March 2, 2011

Patric – Madagascar 67%

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Written by: Stuart Robson

Under the bold and individual new packaging design is a bar of real intrigue; the colour offers the first clue. Madagascan bars can sometimes be quite light but this is more so than any other I have seen, a medium brown with soft hints of tan. The mould has left a textured surface but the finish is clearly very fine with a satin shine, no bubbling, some un-intrusive swirling and a clean snap.

The very light roast suggested by the colour is confirmed by a hugely intricate and forceful aroma. The sheer fruitiness is quite beautiful, firstly hints of guava and soft citrus with lime and tangerine at the fore. Some freshly fermented cacao notes entwine with the fruits, winey and slightly musty in equal measure; hugely evocative.

An initial floral sweetness unfolds first before a measured rush of acidic grapefruit juice and white wine grip the palette.  There is little more on show at this stage but it is sustained and with a compelling intensity. The sweetness returns in the mid palette and is joined by a wave of fresh lime cream and candied orange rind with a delicate lychee top note that is distinctive and simply wonderful. The melt is well handled and quite fast with minimal graininess but, being very critical, is perhaps a little fudgy. Moving into the finish the fruits make way for touches of toasted almond and fresh tobacco with restrained woody tannins building underneath.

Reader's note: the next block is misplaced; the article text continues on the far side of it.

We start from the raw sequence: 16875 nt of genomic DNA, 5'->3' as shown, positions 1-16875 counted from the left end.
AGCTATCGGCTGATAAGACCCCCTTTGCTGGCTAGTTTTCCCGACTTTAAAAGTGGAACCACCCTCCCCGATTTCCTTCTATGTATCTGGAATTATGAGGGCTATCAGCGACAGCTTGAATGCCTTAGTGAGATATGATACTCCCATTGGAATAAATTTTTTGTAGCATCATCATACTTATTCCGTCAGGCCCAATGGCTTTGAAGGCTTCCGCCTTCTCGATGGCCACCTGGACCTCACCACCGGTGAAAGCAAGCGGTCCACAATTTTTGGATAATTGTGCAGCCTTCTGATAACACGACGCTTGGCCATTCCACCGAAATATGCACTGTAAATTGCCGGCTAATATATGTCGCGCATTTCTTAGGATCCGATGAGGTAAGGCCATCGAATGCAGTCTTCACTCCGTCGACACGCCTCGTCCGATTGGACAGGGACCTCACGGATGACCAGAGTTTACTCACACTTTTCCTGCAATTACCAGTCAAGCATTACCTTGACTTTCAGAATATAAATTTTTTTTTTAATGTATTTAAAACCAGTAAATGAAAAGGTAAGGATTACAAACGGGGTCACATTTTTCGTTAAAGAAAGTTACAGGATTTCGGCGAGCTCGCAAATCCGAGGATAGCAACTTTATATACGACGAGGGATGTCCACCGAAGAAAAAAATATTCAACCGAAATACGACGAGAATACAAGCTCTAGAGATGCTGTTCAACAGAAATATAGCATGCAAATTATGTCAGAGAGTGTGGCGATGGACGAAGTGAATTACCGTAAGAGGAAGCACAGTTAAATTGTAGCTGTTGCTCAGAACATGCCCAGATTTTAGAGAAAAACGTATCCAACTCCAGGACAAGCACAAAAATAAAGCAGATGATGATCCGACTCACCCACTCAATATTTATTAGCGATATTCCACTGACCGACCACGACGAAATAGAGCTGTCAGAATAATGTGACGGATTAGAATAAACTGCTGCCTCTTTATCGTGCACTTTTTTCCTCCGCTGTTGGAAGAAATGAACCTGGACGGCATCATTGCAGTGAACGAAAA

A highly successful, seemingly lightly roasted offering from Patric and one that is very much to my tastes. The flavours are intense and well realised but, at this percentage, there is a certain softness to proceedings that helps to temper the acidity of the profile.  There is a range of typically, fresh Madagascan notes on display here alongside some more unusual and interesting suggestions adding complexity and interest.  Highly recommended.

Patric's interesting, textured finish

About the Author

Stuart Robson
Stuart Robson is a passionate foodie born in Scotland and based in Hertfordshire whose main expertise lies in the world of whisky and chocolate. He first began tasting fine chocolate in 2005 with Valrhona Manjari and has since developed a particular interest in single origin bars and a desire to highlight skilled cacao farmers and artisan producers all over the world. Stuart previously trained in Paris while working for a fine chocolatier, and has since become a reviewer for Seventypercent. He is still involved in freelance consultation for small companies working with bean-to-bar chocolate producers and chocolatiers.



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